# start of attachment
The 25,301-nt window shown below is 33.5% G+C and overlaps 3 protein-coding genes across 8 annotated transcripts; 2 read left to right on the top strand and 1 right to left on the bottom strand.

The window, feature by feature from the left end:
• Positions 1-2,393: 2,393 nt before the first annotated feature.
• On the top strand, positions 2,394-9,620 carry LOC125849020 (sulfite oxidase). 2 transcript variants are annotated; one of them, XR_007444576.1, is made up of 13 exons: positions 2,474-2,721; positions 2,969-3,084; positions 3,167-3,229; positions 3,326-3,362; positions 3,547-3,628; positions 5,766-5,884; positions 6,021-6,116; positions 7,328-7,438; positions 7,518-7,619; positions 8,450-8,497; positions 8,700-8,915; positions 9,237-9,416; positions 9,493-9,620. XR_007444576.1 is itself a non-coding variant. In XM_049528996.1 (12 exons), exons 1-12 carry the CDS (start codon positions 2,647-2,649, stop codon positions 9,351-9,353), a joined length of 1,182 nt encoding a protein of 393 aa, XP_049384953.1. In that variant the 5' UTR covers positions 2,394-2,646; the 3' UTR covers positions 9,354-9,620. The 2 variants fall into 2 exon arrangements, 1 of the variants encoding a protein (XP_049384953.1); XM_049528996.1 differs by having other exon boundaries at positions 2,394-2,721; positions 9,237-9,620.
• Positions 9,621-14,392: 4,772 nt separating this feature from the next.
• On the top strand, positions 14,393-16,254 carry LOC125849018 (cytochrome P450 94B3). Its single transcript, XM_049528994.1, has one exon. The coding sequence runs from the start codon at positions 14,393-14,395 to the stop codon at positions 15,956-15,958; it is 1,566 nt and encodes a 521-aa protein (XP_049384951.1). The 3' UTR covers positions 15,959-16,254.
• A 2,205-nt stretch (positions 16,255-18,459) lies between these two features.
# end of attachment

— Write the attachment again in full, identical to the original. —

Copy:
The 25,301-nt window shown below is 33.5% G+C and overlaps 3 protein-coding genes across 8 annotated transcripts; 2 read left to right on the top strand and 1 right to left on the bottom strand.

The window, feature by feature from the left end:
• Positions 1-2,393: 2,393 nt before the first annotated feature.
• On the top strand, positions 2,394-9,620 carry LOC125849020 (sulfite oxidase). 2 transcript variants are annotated; one of them, XR_007444576.1, is made up of 13 exons: positions 2,474-2,721; positions 2,969-3,084; positions 3,167-3,229; positions 3,326-3,362; positions 3,547-3,628; positions 5,766-5,884; positions 6,021-6,116; positions 7,328-7,438; positions 7,518-7,619; positions 8,450-8,497; positions 8,700-8,915; positions 9,237-9,416; positions 9,493-9,620. XR_007444576.1 is itself a non-coding variant. In XM_049528996.1 (12 exons), exons 1-12 carry the CDS (start codon positions 2,647-2,649, stop codon positions 9,351-9,353), a joined length of 1,182 nt encoding a protein of 393 aa, XP_049384953.1. In that variant the 5' UTR covers positions 2,394-2,646; the 3' UTR covers positions 9,354-9,620. The 2 variants fall into 2 exon arrangements, 1 of the variants encoding a protein (XP_049384953.1); XM_049528996.1 differs by having other exon boundaries at positions 2,394-2,721; positions 9,237-9,620.
• Positions 9,621-14,392: 4,772 nt separating this feature from the next.
• On the top strand, positions 14,393-16,254 carry LOC125849018 (cytochrome P450 94B3). Its single transcript, XM_049528994.1, has one exon. The coding sequence runs from the start codon at positions 14,393-14,395 to the stop codon at positions 15,956-15,958; it is 1,566 nt and encodes a 521-aa protein (XP_049384951.1). The 3' UTR covers positions 15,959-16,254.
• A 2,205-nt stretch (positions 16,255-18,459) lies between these two features.